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Columbus, OH 614-360-2942
Huntington, WV 304-519-4354
New Albany, OH 614-721-7726

Columbus, OH 614-360-2942
Huntington, WV 304-519-4354
New Albany, OH

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An explanation of plea bargains for DUI

On Behalf of | Jun 17, 2015 | Drunk Driving Charges |

Part of the evaluation that an attorney conducts for a DUI case is determining whether it is better for the defendant to accept or negotiate a plea bargain or to go to trial. DUI defendants in Ohio have the choice of requesting public defenders or retaining private attorneys, both of which evaluate the best course action for the defendants.

Plea bargains are deals in which the defendants agree to enter guilty pleas. In a majority of cases, the guilty pleas are for lesser charges than those that the defendants would face at trial or for less severe consequences. As part of plea bargains, DUI defendants may agree to do some community service or complete alcohol diversion programs.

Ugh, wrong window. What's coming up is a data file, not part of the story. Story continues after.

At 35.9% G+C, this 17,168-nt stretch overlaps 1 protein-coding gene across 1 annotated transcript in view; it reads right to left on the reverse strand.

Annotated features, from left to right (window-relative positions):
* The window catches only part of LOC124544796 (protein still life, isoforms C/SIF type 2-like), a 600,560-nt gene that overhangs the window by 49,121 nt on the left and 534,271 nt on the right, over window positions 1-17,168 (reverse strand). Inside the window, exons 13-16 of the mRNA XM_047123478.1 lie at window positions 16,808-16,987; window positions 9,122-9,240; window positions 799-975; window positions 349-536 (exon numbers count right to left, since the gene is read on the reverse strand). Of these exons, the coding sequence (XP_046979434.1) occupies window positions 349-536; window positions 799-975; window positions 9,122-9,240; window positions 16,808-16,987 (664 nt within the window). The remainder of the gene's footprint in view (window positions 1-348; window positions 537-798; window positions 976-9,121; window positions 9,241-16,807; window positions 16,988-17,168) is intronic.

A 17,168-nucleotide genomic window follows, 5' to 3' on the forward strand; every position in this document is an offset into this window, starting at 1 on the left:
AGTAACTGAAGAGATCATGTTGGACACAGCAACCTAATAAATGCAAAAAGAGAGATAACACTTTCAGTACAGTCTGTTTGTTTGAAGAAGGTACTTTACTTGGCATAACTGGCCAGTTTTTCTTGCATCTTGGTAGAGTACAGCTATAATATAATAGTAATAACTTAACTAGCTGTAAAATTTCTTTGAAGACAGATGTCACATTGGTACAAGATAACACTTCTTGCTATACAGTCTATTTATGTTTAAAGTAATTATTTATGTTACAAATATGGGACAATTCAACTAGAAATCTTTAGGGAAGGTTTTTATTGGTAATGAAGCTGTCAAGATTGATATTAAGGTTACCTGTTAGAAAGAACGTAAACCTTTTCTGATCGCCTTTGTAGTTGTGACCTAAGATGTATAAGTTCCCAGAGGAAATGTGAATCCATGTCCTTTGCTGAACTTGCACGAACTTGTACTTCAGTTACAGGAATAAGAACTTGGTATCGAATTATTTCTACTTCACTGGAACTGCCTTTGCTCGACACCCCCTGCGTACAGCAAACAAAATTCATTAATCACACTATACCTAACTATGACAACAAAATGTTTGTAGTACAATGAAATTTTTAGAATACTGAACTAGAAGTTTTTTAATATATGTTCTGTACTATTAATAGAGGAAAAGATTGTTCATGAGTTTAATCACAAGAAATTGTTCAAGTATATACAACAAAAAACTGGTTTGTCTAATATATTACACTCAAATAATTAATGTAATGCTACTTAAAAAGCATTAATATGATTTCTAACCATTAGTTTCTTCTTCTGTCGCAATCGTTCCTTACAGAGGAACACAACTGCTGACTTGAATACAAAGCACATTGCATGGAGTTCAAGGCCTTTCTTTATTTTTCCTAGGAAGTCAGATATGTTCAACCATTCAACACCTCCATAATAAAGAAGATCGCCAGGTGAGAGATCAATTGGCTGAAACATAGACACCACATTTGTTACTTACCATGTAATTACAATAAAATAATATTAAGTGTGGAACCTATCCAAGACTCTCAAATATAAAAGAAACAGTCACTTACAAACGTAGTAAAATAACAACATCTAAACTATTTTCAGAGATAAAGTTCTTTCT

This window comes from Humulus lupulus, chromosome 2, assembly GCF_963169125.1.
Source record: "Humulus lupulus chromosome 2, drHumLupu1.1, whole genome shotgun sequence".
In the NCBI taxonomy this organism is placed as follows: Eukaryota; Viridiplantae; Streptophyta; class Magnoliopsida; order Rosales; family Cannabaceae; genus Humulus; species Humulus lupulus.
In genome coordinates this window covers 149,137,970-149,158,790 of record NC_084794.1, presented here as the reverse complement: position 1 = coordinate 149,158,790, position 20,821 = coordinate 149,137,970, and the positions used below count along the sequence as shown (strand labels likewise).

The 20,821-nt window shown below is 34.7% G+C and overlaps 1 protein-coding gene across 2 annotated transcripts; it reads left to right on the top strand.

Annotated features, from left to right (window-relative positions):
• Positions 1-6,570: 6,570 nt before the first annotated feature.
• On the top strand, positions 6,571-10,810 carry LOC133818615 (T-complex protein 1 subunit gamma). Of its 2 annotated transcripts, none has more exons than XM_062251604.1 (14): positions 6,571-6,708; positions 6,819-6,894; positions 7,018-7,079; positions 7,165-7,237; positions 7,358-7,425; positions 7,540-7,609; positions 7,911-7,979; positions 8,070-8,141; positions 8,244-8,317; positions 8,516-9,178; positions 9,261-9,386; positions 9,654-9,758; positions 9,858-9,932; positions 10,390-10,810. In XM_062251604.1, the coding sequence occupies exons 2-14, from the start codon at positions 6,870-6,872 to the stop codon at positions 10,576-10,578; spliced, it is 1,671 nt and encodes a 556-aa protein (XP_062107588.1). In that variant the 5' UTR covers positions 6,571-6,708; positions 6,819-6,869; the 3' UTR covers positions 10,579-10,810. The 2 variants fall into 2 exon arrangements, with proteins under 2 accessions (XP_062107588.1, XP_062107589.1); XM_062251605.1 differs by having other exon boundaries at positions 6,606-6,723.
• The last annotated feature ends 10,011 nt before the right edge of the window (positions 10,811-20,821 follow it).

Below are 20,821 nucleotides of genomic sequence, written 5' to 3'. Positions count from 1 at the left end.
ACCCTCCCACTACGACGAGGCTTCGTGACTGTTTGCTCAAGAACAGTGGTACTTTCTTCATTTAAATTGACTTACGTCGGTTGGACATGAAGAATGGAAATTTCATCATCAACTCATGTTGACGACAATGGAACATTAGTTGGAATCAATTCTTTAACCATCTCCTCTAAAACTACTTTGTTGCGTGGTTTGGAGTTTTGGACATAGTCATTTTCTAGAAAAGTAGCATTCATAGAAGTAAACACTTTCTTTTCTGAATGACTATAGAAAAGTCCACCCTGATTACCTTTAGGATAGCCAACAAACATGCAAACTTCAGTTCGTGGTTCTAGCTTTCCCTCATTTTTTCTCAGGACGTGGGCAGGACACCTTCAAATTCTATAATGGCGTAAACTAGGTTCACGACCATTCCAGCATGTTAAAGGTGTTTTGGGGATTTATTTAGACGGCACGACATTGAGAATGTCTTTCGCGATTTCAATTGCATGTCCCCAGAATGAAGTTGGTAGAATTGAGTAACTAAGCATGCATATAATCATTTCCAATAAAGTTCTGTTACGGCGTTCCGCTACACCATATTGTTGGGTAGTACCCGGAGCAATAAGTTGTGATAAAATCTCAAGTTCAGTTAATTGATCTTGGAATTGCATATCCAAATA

The court system actually encourages plea bargains, and they have become necessary because of overwhelmed jails and court calendars. The decision whether to agree to a plea bargain might also be based on the likelihood of a guilty verdict, the evidence against the defendant and how serious the alleged crime is.

For example, a plea bargain for a defendant facing a DUI charge may be reached if the prosecution approaches the defendant and defense attorney to offer a lesser charge such an open alcohol container violation or reckless driving. On the other hand, a plea bargain could be reached if the evidence against the defendant is strong and the defendant agrees to enter a guilty plea for DUI in exchange for less severe sentencing than a court would otherwise impose.

The sentence for a DUI charge varies depending in part on the number of times the defendant has been charged in the past. Less severe charges might result in driver’s license suspension, up to one year in jail, fines or a combination. While accepting a plea bargain could keep the consequences to a minimum, it could also save the defendant money by avoiding a potentially lengthy trial.



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